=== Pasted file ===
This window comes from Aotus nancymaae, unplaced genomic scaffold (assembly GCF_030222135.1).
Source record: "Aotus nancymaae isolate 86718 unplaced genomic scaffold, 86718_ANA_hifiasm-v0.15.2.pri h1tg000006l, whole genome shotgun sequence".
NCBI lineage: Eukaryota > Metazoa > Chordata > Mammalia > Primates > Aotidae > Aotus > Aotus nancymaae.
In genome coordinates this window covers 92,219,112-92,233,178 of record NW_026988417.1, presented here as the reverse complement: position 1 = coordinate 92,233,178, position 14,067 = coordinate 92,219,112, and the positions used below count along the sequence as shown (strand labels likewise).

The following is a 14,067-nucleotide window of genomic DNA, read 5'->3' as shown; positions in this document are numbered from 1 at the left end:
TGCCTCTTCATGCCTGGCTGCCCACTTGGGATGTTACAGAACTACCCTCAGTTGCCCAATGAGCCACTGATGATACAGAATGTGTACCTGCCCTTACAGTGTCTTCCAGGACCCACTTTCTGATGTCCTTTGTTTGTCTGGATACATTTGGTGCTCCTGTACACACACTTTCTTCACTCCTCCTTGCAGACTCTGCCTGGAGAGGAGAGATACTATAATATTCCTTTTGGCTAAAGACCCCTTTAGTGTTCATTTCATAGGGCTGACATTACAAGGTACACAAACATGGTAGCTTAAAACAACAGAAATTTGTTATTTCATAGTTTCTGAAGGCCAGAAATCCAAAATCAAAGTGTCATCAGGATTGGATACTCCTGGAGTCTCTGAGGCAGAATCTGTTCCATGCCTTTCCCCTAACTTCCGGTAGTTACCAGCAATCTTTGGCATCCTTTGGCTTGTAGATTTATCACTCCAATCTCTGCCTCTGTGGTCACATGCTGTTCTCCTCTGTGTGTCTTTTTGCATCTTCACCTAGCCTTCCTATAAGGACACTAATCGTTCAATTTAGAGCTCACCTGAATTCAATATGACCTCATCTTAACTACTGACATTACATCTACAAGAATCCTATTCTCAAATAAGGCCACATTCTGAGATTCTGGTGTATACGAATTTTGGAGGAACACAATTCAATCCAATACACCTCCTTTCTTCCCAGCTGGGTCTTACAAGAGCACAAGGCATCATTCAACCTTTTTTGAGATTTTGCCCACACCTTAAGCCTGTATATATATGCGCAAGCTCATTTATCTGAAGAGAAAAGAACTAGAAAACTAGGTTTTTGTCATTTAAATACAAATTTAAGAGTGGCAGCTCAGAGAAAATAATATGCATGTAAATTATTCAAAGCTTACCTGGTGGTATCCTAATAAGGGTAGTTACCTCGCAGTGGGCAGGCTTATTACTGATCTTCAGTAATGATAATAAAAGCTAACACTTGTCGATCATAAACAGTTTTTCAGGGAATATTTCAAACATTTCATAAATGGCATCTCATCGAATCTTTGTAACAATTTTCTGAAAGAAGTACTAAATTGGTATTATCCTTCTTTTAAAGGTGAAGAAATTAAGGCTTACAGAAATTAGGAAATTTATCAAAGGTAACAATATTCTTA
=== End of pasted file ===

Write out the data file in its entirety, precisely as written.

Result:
This window comes from Aotus nancymaae, unplaced genomic scaffold (assembly GCF_030222135.1).
Source record: "Aotus nancymaae isolate 86718 unplaced genomic scaffold, 86718_ANA_hifiasm-v0.15.2.pri h1tg000006l, whole genome shotgun sequence".
NCBI lineage: Eukaryota > Metazoa > Chordata > Mammalia > Primates > Aotidae > Aotus > Aotus nancymaae.
In genome coordinates this window covers 92,219,112-92,233,178 of record NW_026988417.1, presented here as the reverse complement: position 1 = coordinate 92,233,178, position 14,067 = coordinate 92,219,112, and the positions used below count along the sequence as shown (strand labels likewise).

The following is a 14,067-nucleotide window of genomic DNA, read 5'->3' as shown; positions in this document are numbered from 1 at the left end:
TGCCTCTTCATGCCTGGCTGCCCACTTGGGATGTTACAGAACTACCCTCAGTTGCCCAATGAGCCACTGATGATACAGAATGTGTACCTGCCCTTACAGTGTCTTCCAGGACCCACTTTCTGATGTCCTTTGTTTGTCTGGATACATTTGGTGCTCCTGTACACACACTTTCTTCACTCCTCCTTGCAGACTCTGCCTGGAGAGGAGAGATACTATAATATTCCTTTTGGCTAAAGACCCCTTTAGTGTTCATTTCATAGGGCTGACATTACAAGGTACACAAACATGGTAGCTTAAAACAACAGAAATTTGTTATTTCATAGTTTCTGAAGGCCAGAAATCCAAAATCAAAGTGTCATCAGGATTGGATACTCCTGGAGTCTCTGAGGCAGAATCTGTTCCATGCCTTTCCCCTAACTTCCGGTAGTTACCAGCAATCTTTGGCATCCTTTGGCTTGTAGATTTATCACTCCAATCTCTGCCTCTGTGGTCACATGCTGTTCTCCTCTGTGTGTCTTTTTGCATCTTCACCTAGCCTTCCTATAAGGACACTAATCGTTCAATTTAGAGCTCACCTGAATTCAATATGACCTCATCTTAACTACTGACATTACATCTACAAGAATCCTATTCTCAAATAAGGCCACATTCTGAGATTCTGGTGTATACGAATTTTGGAGGAACACAATTCAATCCAATACACCTCCTTTCTTCCCAGCTGGGTCTTACAAGAGCACAAGGCATCATTCAACCTTTTTTGAGATTTTGCCCACACCTTAAGCCTGTATATATATGCGCAAGCTCATTTATCTGAAGAGAAAAGAACTAGAAAACTAGGTTTTTGTCATTTAAATACAAATTTAAGAGTGGCAGCTCAGAGAAAATAATATGCATGTAAATTATTCAAAGCTTACCTGGTGGTATCCTAATAAGGGTAGTTACCTCGCAGTGGGCAGGCTTATTACTGATCTTCAGTAATGATAATAAAAGCTAACACTTGTCGATCATAAACAGTTTTTCAGGGAATATTTCAAACATTTCATAAATGGCATCTCATCGAATCTTTGTAACAATTTTCTGAAAGAAGTACTAAATTGGTATTATCCTTCTTTTAAAGGTGAAGAAATTAAGGCTTACAGAAATTAGGAAATTTATCAAAGGTAACAATATTCTTA